Loughborough University
Leicestershire, UK
LE11 3TU
+44 (0)1509 222222
Loughborough University

Centre for Renewable Energy Systems Technology (CREST)

A to Z list - all

Nigel Monk

PhD Research Student
M.Sc MBA B.Tech

Tel: +44 (0)1509 635354

Location: MBG.0.L01, Garendon Wing

Nigel started work at Rolls-Royce as a graduate engineer after gaining his B.Tech degree from the Aeronautical Engineering Department at Loughborough University of Technology. Following several attachments to engineering and manufacturing departments, Nigel found his interests lay in organisation improvement and he joined the Operational Research department where he spent 15 years modelling various production, office and external processes using a number of tools and techniques. During this time he returned to Loughborough to gain his MBA part time. Through corporate restructuring and outsourcing, Nigel joined EDS in the Programme Management Office as a Project Manager, then Team Leader, progressing to UK Quality Manager for the group. After 12 years in the IT Services industry, Nigel left his final company HP to pursue his interest in renewable energy. Returning to Loughborough for a third time, Nigel gained a distinction in the CREST MSc and developed an interest in hydrogen production during his project. This led directly to returning for a fourth time to pursue a Ph.D researching the same topic.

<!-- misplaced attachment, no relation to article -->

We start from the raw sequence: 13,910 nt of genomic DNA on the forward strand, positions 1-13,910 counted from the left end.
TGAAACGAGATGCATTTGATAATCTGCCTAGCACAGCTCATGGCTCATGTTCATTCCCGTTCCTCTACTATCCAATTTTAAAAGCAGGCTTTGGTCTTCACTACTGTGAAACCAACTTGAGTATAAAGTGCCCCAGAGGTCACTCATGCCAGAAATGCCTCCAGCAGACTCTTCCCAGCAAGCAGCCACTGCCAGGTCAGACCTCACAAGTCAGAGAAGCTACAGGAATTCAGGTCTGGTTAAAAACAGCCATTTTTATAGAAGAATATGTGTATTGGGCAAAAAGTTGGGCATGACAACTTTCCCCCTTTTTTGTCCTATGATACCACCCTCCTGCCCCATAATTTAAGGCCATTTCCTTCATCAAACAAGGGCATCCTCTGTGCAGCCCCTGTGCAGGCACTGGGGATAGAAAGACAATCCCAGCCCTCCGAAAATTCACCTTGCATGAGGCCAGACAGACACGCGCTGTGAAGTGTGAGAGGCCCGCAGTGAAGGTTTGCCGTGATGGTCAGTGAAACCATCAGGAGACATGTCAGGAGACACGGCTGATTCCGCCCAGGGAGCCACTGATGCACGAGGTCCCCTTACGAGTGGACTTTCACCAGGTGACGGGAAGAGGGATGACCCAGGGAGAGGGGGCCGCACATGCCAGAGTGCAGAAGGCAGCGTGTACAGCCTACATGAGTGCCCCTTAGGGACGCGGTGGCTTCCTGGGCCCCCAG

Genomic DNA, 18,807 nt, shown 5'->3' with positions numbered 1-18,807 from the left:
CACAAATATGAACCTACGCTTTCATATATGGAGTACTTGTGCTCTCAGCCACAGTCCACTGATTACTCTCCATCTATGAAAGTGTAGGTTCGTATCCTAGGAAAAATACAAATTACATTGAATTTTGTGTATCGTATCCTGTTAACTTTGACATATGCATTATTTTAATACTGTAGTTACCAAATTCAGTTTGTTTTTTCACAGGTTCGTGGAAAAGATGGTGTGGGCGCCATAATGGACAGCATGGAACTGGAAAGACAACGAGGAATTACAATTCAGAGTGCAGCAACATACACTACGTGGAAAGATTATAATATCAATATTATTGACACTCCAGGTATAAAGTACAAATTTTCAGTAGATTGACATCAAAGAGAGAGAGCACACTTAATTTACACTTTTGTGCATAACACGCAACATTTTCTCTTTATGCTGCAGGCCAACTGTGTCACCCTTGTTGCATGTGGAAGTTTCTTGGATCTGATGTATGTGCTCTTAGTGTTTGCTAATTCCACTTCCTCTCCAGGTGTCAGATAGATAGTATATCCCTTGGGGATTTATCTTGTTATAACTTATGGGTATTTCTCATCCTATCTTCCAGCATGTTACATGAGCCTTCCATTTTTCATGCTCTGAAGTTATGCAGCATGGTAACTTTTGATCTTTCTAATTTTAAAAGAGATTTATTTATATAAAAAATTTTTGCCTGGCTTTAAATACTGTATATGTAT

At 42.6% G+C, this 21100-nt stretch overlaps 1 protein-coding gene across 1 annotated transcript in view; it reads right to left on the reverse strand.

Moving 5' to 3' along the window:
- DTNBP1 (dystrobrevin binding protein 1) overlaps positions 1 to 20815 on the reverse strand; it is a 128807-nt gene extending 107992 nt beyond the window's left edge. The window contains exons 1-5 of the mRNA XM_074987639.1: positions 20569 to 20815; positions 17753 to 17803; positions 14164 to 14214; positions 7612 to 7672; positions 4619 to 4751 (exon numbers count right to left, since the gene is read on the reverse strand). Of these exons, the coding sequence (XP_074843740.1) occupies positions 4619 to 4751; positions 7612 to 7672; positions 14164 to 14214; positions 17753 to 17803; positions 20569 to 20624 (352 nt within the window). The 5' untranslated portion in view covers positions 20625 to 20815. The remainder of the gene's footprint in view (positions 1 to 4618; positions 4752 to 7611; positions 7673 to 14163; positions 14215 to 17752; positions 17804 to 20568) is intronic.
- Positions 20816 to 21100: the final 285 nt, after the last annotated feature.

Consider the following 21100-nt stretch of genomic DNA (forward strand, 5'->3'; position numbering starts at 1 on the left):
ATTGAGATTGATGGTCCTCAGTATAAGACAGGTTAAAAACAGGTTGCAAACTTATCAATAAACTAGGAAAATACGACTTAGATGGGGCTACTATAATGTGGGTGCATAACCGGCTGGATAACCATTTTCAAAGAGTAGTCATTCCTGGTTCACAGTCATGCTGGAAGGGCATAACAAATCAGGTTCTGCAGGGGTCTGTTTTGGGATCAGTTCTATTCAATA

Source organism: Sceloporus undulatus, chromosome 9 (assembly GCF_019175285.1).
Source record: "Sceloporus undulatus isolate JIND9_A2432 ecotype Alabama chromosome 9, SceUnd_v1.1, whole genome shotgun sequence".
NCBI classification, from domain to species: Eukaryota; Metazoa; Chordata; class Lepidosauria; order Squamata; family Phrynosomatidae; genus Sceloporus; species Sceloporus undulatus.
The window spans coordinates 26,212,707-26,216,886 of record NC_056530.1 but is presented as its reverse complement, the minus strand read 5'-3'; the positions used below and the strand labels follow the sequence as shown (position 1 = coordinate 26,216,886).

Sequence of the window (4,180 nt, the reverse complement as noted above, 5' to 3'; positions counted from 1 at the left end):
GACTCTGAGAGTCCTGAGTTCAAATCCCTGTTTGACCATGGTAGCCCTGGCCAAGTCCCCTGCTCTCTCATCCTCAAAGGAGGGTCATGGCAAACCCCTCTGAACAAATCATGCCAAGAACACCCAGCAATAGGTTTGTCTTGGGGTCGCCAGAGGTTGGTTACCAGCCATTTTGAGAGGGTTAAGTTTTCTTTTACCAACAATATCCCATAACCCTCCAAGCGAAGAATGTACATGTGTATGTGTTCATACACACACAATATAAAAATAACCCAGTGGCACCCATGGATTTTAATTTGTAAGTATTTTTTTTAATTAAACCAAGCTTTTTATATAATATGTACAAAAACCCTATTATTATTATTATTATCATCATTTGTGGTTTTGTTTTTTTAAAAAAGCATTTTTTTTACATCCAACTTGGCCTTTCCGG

Nigels' LinkedIn profile

Pulsed-Power Dissociation of Water for Efficient Hydrogen Production.

Hydrogen has the potential to be a valuable component in future low-carbon energy scenarios. Utilised in fuel cell vehicles, as an ‘energy vector’ to carry centrally-generated electrical energy, it can overcome significant shortcomings of batteries; environmental, cycle-life, size and weight issues. It is also a key part of synthetic hydro-carbon (fuel) production, which has been demonstrated for short-cycle CO2 sequestration. In contrast, for energy storage, the present water-hydrogen cycle efficiency is too low, and grid surplus energy generation too little, to be viable.

The generation of hydrogen by conventional (or Faradaic) DC electrolysis of water can also be undesirable environmentally, if the source of the electricity is carbon-based. Further, the economics of electrolysis are not cost-effective when set against steam-reformation of methane, cheaply available from natural gas. Thus both for the future and for reducing current fossil-fuel consumption, an efficient method of hydrogen production is needed. Development of Faradaic electrolysis continues, but other, non-Faradaic approaches are also in development.

This research aims to investigate novel strategies for pulsed-power dissociation of water for efficient hydrogen production.